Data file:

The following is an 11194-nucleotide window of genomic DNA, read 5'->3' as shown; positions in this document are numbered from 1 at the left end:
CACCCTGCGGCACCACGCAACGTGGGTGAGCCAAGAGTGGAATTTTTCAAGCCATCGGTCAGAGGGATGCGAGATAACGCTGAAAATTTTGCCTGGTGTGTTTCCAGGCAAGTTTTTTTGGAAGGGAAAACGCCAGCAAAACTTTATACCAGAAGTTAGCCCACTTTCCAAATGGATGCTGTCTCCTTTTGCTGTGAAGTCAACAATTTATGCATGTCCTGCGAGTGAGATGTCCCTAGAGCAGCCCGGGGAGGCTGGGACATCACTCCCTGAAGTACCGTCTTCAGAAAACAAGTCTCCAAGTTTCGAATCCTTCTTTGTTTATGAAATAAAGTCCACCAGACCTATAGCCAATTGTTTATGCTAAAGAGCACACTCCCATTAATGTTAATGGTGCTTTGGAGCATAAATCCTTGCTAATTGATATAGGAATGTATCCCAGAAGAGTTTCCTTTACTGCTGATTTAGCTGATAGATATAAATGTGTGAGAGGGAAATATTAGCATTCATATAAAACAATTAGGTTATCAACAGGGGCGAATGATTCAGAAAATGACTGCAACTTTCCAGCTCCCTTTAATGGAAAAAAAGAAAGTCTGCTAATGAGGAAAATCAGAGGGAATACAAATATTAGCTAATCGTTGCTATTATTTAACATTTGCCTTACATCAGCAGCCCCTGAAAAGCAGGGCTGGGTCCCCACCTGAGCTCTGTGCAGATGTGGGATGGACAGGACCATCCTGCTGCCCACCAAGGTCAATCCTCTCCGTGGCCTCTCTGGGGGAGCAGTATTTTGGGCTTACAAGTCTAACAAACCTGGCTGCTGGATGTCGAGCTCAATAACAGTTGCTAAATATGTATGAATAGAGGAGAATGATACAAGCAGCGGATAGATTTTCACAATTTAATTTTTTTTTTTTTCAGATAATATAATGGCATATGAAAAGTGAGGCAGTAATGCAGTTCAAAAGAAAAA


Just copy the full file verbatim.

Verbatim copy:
The following is an 11194-nucleotide window of genomic DNA, read 5'->3' as shown; positions in this document are numbered from 1 at the left end:
CACCCTGCGGCACCACGCAACGTGGGTGAGCCAAGAGTGGAATTTTTCAAGCCATCGGTCAGAGGGATGCGAGATAACGCTGAAAATTTTGCCTGGTGTGTTTCCAGGCAAGTTTTTTTGGAAGGGAAAACGCCAGCAAAACTTTATACCAGAAGTTAGCCCACTTTCCAAATGGATGCTGTCTCCTTTTGCTGTGAAGTCAACAATTTATGCATGTCCTGCGAGTGAGATGTCCCTAGAGCAGCCCGGGGAGGCTGGGACATCACTCCCTGAAGTACCGTCTTCAGAAAACAAGTCTCCAAGTTTCGAATCCTTCTTTGTTTATGAAATAAAGTCCACCAGACCTATAGCCAATTGTTTATGCTAAAGAGCACACTCCCATTAATGTTAATGGTGCTTTGGAGCATAAATCCTTGCTAATTGATATAGGAATGTATCCCAGAAGAGTTTCCTTTACTGCTGATTTAGCTGATAGATATAAATGTGTGAGAGGGAAATATTAGCATTCATATAAAACAATTAGGTTATCAACAGGGGCGAATGATTCAGAAAATGACTGCAACTTTCCAGCTCCCTTTAATGGAAAAAAAGAAAGTCTGCTAATGAGGAAAATCAGAGGGAATACAAATATTAGCTAATCGTTGCTATTATTTAACATTTGCCTTACATCAGCAGCCCCTGAAAAGCAGGGCTGGGTCCCCACCTGAGCTCTGTGCAGATGTGGGATGGACAGGACCATCCTGCTGCCCACCAAGGTCAATCCTCTCCGTGGCCTCTCTGGGGGAGCAGTATTTTGGGCTTACAAGTCTAACAAACCTGGCTGCTGGATGTCGAGCTCAATAACAGTTGCTAAATATGTATGAATAGAGGAGAATGATACAAGCAGCGGATAGATTTTCACAATTTAATTTTTTTTTTTTTCAGATAATATAATGGCATATGAAAAGTGAGGCAGTAATGCAGTTCAAAAGAAAAA